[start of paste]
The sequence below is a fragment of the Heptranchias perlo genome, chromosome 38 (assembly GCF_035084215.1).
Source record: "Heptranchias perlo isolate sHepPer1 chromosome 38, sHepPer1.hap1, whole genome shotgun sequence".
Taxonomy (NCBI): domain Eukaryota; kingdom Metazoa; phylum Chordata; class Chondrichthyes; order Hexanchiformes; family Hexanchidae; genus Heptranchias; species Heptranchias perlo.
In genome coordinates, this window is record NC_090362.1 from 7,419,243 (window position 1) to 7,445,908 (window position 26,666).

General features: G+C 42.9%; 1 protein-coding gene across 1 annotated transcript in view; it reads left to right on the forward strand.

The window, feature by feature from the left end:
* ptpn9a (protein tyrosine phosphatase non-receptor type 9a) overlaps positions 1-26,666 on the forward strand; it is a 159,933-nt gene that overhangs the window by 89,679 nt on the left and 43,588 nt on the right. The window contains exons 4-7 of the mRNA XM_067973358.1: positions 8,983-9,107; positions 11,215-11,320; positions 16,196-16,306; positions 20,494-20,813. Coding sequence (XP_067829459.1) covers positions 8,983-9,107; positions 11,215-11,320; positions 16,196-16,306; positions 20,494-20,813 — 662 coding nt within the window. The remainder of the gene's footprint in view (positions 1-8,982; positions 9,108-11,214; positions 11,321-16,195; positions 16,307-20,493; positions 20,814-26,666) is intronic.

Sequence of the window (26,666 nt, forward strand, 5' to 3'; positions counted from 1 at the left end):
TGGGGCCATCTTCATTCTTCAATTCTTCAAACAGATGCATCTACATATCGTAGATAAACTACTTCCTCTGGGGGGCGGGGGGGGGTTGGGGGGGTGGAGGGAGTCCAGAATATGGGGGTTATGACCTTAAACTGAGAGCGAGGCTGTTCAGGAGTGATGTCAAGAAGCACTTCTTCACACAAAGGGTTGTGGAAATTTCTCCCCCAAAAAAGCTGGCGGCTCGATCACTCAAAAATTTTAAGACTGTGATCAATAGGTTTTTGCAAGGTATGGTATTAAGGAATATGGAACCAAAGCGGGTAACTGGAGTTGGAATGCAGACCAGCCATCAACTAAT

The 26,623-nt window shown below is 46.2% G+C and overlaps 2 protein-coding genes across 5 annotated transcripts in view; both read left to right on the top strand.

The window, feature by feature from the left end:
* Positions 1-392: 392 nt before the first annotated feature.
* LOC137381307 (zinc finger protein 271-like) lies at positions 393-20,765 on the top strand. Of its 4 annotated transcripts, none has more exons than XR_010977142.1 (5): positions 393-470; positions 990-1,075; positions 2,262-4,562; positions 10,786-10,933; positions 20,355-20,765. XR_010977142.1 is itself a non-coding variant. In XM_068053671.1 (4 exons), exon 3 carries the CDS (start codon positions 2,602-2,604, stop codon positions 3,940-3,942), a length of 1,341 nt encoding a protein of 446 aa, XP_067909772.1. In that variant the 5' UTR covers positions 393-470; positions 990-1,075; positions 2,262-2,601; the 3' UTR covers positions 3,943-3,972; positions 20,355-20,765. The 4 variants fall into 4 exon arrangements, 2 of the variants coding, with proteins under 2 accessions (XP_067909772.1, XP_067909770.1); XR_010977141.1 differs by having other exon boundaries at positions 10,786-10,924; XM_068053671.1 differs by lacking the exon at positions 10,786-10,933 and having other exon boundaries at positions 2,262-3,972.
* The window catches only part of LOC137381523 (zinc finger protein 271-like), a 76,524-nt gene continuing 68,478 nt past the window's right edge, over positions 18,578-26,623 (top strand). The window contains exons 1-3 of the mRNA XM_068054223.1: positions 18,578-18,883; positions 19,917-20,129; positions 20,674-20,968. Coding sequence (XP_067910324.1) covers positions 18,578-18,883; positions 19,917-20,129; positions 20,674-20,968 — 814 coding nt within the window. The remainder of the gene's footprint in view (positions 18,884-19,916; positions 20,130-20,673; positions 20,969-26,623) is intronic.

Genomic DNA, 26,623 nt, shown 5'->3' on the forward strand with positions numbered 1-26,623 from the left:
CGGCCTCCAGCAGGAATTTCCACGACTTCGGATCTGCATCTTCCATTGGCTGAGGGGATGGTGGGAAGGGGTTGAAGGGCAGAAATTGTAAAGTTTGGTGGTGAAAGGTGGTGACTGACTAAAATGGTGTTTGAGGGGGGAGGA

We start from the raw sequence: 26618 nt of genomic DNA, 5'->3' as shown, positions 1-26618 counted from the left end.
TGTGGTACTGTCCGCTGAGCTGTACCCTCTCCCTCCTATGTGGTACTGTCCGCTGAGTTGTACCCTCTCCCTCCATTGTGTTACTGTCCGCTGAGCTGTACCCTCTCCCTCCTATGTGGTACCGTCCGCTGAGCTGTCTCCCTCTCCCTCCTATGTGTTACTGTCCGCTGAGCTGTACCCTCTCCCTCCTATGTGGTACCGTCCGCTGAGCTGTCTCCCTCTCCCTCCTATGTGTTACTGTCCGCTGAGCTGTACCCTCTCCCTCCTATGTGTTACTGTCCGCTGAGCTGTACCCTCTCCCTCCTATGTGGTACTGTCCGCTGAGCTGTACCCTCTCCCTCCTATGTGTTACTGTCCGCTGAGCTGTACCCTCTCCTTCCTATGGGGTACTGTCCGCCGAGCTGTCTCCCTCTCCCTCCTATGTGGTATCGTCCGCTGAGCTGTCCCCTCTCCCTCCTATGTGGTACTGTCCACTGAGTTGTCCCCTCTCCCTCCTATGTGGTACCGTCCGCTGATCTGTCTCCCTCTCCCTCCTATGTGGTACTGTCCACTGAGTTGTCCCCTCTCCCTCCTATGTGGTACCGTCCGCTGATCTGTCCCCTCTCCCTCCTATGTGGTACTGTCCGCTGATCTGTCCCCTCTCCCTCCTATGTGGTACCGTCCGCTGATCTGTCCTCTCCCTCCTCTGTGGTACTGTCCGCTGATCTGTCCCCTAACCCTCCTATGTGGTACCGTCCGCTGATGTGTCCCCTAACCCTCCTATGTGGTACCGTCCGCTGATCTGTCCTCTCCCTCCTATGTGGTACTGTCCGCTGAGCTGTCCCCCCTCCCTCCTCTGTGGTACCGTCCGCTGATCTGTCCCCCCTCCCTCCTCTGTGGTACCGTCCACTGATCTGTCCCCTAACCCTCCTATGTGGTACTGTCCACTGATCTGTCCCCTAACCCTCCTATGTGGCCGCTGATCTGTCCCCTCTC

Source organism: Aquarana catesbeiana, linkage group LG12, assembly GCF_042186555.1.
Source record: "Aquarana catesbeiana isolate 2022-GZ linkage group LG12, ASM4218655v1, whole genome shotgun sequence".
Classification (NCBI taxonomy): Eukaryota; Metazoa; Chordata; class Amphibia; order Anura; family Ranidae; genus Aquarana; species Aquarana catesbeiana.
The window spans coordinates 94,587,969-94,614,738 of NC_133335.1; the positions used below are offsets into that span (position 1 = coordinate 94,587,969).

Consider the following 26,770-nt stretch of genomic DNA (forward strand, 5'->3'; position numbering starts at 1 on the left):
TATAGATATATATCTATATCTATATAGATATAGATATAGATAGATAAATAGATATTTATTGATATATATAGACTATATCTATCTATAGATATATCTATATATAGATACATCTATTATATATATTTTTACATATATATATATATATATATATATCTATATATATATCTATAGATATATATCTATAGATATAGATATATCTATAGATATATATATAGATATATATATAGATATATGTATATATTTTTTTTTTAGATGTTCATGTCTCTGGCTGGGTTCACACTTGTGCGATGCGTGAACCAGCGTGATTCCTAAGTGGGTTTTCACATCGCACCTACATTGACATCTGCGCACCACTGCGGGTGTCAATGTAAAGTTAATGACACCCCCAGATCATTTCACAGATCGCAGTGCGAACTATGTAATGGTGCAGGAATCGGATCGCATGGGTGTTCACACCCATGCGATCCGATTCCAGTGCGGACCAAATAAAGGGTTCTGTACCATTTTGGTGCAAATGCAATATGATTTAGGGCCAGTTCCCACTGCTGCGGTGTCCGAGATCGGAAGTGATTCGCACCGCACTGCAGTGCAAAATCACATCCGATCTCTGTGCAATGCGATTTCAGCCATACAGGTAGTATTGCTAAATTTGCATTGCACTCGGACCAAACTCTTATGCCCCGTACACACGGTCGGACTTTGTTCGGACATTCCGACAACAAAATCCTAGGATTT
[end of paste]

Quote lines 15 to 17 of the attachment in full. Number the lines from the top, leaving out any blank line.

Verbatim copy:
Genomic DNA, 26,623 nt, shown 5'->3' on the forward strand with positions numbered 1-26,623 from the left:
CGGCCTCCAGCAGGAATTTCCACGACTTCGGATCTGCATCTTCCATTGGCTGAGGGGATGGTGGGAAGGGGTTGAAGGGCAGAAATTGTAAAGTTTGGTGGTGAAAGGTGGTGACTGACTAAAATGGTGTTTGAGGGGGGAGGA

We start from the raw sequence: 26618 nt of genomic DNA, 5'->3' as shown, positions 1-26618 counted from the left end.